But imagine this: Sometime after Gwen was born the doorbell rang at our house. I opened the door only to find Lebron James, a NASA astronomer, and a member of the United Nations at our door. “What are you doing here?” “We’ve come to see the baby. We walked all the way here just to find her.” The three men walked into the house and approached her pink and brown polka dot crib. As soon as they saw her they bowed low to the ground and laid at her feet a briefcase full of cash, an expensive gift basket from Pottery Barn, and rare flowers from India.
No, that didn’t happen (though the briefcase full of cash would be nice). But this made up story seems as strange as the real life story of the Magi. Read the rest of this entry
Didn’t My Lord Deliver Daniel? . . . and Luther? . . . and Me?
Text: Daniel 6:10-12, 16-23
538 B.C. A man is alone in his upper room. He’s kneeling. Humbly he implores his God to give him strength and courage. Dutifully he thanks his God for countless blessings. The man’s name is Daniel. Daniel is a Jew living in exile in the land of Persia (formerly Babylon). Daniel is so distinguished among his peers though that Persian king Darius planned to make him second in command over the entire Persian Empire. This didn’t sit well with the Persian leaders.
So they concocted a plan to schmooze king Darius and convince him to make it a law that no one in the land could pray to any god or man except him. Unwittingly, Darius signed the dotted line. Now Daniel knelt in his upper room praying as he always did, yet this time he did so with his future in doubt and his life on the line.
2,059 years later. 1521 A.D. Another man is alone in his upper room. He’s kneeling. Humbly he implores his God to give him strength and courage. Dutifully he thanks his God for countless blessings. The man’s name is Martin—Martin Luther. Martin Luther is a German living in Germany which was part of the Holy Roman Empire—the empire ruled by Holy Roman Emperor Charles V. Luther was also living in the midst of the equally powerful empire of the Roman Catholic Church and Pope Leo X. Read the rest of this entry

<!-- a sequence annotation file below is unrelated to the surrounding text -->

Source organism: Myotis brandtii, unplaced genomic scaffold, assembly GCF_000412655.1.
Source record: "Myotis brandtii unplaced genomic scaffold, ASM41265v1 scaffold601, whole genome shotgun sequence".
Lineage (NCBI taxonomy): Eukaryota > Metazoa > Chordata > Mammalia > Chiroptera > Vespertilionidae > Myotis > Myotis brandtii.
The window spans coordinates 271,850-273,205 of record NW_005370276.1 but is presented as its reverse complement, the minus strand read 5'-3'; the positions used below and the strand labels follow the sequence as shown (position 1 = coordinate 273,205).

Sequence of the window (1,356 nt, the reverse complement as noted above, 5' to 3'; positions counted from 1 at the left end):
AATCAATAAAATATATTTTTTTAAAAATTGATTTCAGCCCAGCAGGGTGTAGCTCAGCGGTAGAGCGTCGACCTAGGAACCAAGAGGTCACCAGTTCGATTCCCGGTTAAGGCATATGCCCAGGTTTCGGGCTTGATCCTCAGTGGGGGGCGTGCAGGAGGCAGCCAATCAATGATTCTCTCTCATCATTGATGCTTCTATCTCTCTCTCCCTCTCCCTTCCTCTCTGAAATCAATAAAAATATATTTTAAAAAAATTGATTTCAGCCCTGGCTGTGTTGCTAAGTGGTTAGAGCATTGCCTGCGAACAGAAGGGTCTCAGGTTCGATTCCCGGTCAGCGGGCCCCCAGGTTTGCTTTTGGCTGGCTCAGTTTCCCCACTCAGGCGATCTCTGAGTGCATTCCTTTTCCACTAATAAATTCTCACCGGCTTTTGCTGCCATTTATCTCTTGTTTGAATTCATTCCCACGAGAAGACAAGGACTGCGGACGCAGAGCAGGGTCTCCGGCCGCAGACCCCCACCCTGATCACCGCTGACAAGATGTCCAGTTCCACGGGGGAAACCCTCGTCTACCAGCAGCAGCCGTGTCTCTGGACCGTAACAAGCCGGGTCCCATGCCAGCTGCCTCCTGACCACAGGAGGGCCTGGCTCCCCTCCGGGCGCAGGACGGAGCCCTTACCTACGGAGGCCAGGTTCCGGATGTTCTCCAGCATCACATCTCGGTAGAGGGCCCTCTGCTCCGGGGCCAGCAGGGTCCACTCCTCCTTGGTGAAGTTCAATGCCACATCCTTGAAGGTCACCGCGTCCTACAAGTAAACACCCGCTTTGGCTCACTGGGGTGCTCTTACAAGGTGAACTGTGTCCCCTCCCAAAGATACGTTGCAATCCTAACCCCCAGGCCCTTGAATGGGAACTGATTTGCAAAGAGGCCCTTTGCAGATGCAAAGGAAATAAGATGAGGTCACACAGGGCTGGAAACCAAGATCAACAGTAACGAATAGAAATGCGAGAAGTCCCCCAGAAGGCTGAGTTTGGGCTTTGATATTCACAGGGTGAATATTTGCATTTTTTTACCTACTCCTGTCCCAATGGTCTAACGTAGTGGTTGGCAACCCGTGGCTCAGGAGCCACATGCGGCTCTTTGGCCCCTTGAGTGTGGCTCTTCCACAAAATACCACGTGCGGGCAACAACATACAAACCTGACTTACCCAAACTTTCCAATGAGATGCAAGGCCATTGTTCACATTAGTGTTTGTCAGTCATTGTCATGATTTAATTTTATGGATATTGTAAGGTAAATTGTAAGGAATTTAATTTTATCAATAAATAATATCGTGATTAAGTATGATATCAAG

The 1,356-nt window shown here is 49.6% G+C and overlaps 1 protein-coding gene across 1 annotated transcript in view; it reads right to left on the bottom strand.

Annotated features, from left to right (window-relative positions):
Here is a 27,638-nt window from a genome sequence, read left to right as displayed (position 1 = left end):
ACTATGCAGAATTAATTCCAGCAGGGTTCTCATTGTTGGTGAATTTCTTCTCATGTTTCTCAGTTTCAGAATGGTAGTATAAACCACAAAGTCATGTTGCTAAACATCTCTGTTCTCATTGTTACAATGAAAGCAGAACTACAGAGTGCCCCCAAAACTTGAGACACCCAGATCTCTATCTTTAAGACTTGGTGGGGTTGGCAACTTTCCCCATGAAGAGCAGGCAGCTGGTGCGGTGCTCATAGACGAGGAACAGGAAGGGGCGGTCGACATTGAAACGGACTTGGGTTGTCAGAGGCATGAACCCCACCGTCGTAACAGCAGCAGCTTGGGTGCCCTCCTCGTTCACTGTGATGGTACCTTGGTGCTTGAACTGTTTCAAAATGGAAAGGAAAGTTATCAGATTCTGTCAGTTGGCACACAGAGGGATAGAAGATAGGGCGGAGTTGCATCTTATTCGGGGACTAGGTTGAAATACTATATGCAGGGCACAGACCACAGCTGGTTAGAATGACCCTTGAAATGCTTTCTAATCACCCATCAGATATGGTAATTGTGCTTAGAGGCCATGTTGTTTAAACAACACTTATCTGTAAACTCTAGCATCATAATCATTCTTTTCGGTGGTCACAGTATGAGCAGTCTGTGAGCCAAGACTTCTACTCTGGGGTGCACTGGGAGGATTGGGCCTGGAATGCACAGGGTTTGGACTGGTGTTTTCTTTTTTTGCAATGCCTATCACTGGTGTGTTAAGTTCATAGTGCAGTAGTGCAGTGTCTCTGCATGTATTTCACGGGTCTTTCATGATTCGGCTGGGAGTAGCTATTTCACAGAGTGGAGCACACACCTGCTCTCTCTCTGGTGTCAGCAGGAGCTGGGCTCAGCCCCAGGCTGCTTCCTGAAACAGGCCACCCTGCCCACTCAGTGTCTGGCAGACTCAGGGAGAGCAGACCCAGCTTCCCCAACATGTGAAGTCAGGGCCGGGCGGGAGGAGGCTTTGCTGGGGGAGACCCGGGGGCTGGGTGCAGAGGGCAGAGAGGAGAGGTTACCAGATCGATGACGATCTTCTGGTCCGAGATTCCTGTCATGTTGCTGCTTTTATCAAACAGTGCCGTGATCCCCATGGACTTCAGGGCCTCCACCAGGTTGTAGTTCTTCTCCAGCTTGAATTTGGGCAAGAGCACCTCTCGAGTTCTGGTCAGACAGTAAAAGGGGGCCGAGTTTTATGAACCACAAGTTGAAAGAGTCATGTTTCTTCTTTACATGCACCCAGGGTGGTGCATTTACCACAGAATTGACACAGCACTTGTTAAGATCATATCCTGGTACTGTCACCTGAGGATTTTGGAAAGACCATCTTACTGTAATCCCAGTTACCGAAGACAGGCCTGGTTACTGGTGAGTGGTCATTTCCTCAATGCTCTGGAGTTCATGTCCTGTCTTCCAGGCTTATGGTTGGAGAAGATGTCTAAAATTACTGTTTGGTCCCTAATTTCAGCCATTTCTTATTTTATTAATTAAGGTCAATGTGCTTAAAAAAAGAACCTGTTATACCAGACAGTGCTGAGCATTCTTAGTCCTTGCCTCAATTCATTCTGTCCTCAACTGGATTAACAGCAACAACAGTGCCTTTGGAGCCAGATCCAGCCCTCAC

Devotion Text: Daniel 6:10-12; 16-23
Daniel knew what he was doing.
He knew the law. Daniel knew that praying to his God would get him into trouble. He remembered the persecution his people had faced under Nebuchadnezzar and he knew the Persians could be just as ruthless.
He would not get away with this.
Calmly, Daniel walked up to the upper floor of his house, cast open his windows and faced the remnants of God’s temple in Jerusalem. Knowing the danger full well, Daniel got down on his knees to defy the king and pray.
You see, Daniel didn’t just know the danger he faced, he also knew the promises of his LORD.
As a boy, Daniel had heard the stories of God’s great protecting hand, from Noah to Moses to David. Daniel remembered when three of his friends had been thrown into a fiery furnace and emerged unharmed. Now an older man, Daniel could look back and see God’s guidance in his own life as had been brought to his high calling.
How could the same God who had sustained him to this point, fail him now?
We know the story well. After Darius threw Daniel into the lions den, an angel protected Daniel throughout the night. Daniel walked away without a single scratch and the LORD was worshiped throughout Persia.
Yet, have you ever thought, “what if God didn’t protect Daniel?” Would Daniel have been any worse off? If God had chosen that moment to bring his faithful believer to heaven and chosen another to proclaim his power to the Persians, Daniel’s eternal fate would have been the same.
The greatest miracle with Daniel is not an angel who shut the mouths of lions, but the strengthening of Daniel’s faith to face certain death in order to proclaim the LORD’s name.
May God grant that same faith to us as we face the ridicule, the persecution, and the temptations of this world.
Prayer: Dearest Jesus, give me the faith of Daniel! Too often, I shrink back when I am asked to proclaim your majesty and your mercy. Too often, I worry about the earthly cost. Forgive me LORD, and strengthen my faith to stand up to earthly trials in your name. To you alone be the glory! Amen.